CTMT 2010: Rehearsals Part 4

Tonight was the Dress Rehearsal of the 6th Cape Town Military Tattoo 2010 at the Castle of Good Hope. If you haven’t gone to see it yet, book your tickets now at Computicket! At R80 – R100 a seat, and with a show that is about three hours long, including the pre-show from 19h00 onwards, this is definitely value for money, and a wonderfully colourful and spectacular event.

Here are some more pictures I took during the last day of rehearsals on Tuesday 2 November. They are mainly behind-the-scenes shots of the preparations, with only a couple of the dress rehearsal itself. I left after the first couple of acts because I got a whopping great migraine.

These shots will give you a tiny glimpse of the incredible amount of work that happens behind the scenes and in the background, but without which this event would not be so spectacular.

On the Arena

When I arrived at the Castle on Tuesday afternoon, the sky had turned cloudy and grey. The announcer’s cubicle on the upstairs balcony overlooking the arena was being secured with tie-down straps, to prevent it taking flight in the wind. In November, the wind in Cape Town can get mightily powerful. Lance Corporal Leon Wessels was showing a couple of loggies (blue berets) how to tie down the barrier rope, separating the seating stands from the arena, to discourage spectators from straying onto the arena during the performance. Captain Jacques Murdoch meanwhile was giving instructions to his team to glue the seat numbers onto the correct seats – not as straightforward as it seems, as you have to keep your wits about you.


I ambled around backstage for a while, chatting with some of the performers and members of the production team. In the rear arena, the SA Navy Sea Cadets were getting a pep talk from Lt Paul Jacobs, while Mr Saeed Ruiters was speaking to the youngsters of the WPSMDEA Drill Squad, who would be performing later.

The various bands and groups of performers took turns climbing up the staircase to the mess above, where they had an early supper before the start of the show.

Captain Francois Morkel shows us the really ancient key to the main gates of the Castle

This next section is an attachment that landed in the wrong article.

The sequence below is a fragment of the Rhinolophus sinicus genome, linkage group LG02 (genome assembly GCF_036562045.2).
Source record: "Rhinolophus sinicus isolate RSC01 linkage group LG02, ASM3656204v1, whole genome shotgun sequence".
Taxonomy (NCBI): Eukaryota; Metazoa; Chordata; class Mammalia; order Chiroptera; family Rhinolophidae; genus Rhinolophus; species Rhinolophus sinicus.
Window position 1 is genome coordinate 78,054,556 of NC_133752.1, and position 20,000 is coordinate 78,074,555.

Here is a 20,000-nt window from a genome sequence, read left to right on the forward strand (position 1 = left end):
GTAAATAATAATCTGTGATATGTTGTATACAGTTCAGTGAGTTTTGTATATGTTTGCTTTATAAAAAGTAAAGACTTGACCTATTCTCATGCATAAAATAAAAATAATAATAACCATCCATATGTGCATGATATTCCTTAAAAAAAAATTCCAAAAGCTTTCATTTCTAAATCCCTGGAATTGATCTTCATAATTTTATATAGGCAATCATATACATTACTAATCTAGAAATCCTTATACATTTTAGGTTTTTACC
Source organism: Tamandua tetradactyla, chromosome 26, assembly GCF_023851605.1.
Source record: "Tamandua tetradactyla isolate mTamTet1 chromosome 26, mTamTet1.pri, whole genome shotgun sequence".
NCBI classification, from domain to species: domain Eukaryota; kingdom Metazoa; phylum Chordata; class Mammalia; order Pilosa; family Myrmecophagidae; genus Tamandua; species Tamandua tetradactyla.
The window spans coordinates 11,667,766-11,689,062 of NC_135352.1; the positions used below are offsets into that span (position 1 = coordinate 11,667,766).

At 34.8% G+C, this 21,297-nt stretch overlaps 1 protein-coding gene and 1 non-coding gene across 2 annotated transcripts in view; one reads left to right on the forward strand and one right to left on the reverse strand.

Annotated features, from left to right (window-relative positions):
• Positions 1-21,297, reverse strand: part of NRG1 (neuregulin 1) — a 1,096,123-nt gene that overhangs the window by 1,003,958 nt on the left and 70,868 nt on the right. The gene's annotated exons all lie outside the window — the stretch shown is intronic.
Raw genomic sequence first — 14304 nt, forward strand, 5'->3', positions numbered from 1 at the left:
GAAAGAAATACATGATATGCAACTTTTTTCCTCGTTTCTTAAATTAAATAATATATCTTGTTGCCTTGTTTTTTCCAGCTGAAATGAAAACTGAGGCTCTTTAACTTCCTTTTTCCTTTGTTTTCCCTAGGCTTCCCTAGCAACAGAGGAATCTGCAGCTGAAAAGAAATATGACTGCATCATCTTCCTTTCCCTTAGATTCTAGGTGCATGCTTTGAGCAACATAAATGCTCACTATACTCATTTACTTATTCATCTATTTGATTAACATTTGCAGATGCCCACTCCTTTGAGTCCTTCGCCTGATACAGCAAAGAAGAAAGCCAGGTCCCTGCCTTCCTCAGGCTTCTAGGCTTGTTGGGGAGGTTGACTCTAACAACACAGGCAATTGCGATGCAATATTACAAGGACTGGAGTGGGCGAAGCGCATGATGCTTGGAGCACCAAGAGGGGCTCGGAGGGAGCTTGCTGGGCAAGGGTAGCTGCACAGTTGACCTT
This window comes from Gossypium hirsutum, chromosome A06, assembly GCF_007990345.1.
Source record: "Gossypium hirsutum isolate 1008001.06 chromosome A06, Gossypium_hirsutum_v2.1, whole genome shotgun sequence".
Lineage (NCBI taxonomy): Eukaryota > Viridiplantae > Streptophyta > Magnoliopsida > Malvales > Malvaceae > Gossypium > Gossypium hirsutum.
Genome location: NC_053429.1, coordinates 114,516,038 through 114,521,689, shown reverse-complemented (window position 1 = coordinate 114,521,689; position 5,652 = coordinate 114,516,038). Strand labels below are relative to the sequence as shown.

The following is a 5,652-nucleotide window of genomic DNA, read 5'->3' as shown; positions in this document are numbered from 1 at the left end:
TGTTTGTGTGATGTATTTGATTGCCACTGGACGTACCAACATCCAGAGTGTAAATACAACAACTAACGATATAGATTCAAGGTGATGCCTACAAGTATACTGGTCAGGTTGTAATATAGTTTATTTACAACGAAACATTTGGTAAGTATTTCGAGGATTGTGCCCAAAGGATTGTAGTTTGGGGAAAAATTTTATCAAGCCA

Captain Francois Morkel shows us the really ancient key to the main gates of the Castle

On my rambles, I suddenly spotted Capt Francois Morkel; he plays the role of the Castle Commander who stands on the Kat balcony at the start of the Tattoo, and who hands the keys to the Castle’s front gate to the Guardsmen to lock the gate at the start of the Tattoo. After doing so, they return the key to him.

And this is the key!


Cape Field Artillery Saluting Troop

Howling sirens in the surrounding streets signaled the arrival of the Big Guns of the Cape Field Artillery Saluting Troop. I found my fellow photie-friends Brent and Lorraine out front already, taking photos of the gun crews unhitching the heavy guns from the tractors, rolling them into position and heaving them onto their bases. MWO Bennie Havenga, the Regimental Sergeant Major of the Cape Field Artillery, was keeping a close eye on the crews. They kindly posed for a couple of group photographs.

Before the Show

As the first audience members of the Dress Rehearsal started trickling into the Castle, I headed backstage once more. The members of the Production Team – Maj Charles de Cruz, MWO Rodger Boltman and CWO Japie Cupido – briefly addressed all the participants. I could feel the excitement mounting!

A pretty presenter from Zoopy TV had been interviewing some of the bandsmen and production team higher-ups for an insert that was to be flighted on the channel the next day, to promote and market the Cape Town Military Tattoo 2010. She got an impromptu lesson in drumming from Corporal Donovan Claassen of the SA Army Band Western Cape.

Here We Go!

After doing a circuit of the backstage area, I returned to the front arena, where the stands were gradually filling up. Teams of ushers from the SA Air Force and the other arms of service were showing people to their seats. I could see numerous other photographers and journalists from various media outlets – television, radio, newspapers – milling around; tonight was their opportunity to take some photos of the action on the arena close-up, so that they could publish some articles about the Tattoo to boost ticket sales. With so many photographers on the arena, I kept my distance; I didn’t want to get into their shots accidentally.

First Muster and WPSMDEA Drill Squad

I stayed for the First Muster and the Drill Squad from the Western Province Schools Marching Drill and Exhibition Association, but my headache was rapidly turning into a migraine, and the loud music and bright lights were making things worse very quickly. So, regretfully, I packed away my gear and headed home. Thankfully, tomorrow evening there will be another performance to look forward to!


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